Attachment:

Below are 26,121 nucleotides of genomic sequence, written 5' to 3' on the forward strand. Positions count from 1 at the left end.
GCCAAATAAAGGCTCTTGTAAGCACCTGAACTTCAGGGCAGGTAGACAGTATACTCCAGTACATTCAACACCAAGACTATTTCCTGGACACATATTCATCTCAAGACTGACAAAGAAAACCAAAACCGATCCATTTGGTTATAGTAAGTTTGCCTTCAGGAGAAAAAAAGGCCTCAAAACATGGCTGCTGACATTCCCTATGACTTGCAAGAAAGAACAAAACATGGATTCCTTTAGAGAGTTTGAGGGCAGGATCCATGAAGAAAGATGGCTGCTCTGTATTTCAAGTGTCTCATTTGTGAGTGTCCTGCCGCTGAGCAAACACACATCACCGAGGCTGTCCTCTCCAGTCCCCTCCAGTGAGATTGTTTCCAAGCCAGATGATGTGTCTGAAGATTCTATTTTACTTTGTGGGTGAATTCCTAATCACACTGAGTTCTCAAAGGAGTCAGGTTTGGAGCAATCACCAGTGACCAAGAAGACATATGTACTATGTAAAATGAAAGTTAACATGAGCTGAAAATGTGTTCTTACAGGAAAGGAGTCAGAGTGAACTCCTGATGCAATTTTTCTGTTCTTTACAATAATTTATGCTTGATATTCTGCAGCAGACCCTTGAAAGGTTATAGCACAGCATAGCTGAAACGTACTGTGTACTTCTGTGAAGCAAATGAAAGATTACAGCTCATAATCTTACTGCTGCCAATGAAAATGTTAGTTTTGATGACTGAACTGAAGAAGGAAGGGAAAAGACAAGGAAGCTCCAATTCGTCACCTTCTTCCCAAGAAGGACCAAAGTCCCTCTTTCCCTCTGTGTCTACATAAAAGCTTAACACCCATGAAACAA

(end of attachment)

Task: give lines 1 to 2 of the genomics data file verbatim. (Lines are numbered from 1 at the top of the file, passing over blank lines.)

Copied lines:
Below are 26,121 nucleotides of genomic sequence, written 5' to 3' on the forward strand. Positions count from 1 at the left end.
GCCAAATAAAGGCTCTTGTAAGCACCTGAACTTCAGGGCAGGTAGACAGTATACTCCAGTACATTCAACACCAAGACTATTTCCTGGACACATATTCATCTCAAGACTGACAAAGAAAACCAAAACCGATCCATTTGGTTATAGTAAGTTTGCCTTCAGGAGAAAAAAAGGCCTCAAAACATGGCTGCTGACATTCCCTATGACTTGCAAGAAAGAACAAAACATGGATTCCTTTAGAGAGTTTGAGGGCAGGATCCATGAAGAAAGATGGCTGCTCTGTATTTCAAGTGTCTCATTTGTGAGTGTCCTGCCGCTGAGCAAACACACATCACCGAGGCTGTCCTCTCCAGTCCCCTCCAGTGAGATTGTTTCCAAGCCAGATGATGTGTCTGAAGATTCTATTTTACTTTGTGGGTGAATTCCTAATCACACTGAGTTCTCAAAGGAGTCAGGTTTGGAGCAATCACCAGTGACCAAGAAGACATATGTACTATGTAAAATGAAAGTTAACATGAGCTGAAAATGTGTTCTTACAGGAAAGGAGTCAGAGTGAACTCCTGATGCAATTTTTCTGTTCTTTACAATAATTTATGCTTGATATTCTGCAGCAGACCCTTGAAAGGTTATAGCACAGCATAGCTGAAACGTACTGTGTACTTCTGTGAAGCAAATGAAAGATTACAGCTCATAATCTTACTGCTGCCAATGAAAATGTTAGTTTTGATGACTGAACTGAAGAAGGAAGGGAAAAGACAAGGAAGCTCCAATTCGTCACCTTCTTCCCAAGAAGGACCAAAGTCCCTCTTTCCCTCTGTGTCTACATAAAAGCTTAACACCCATGAAACAA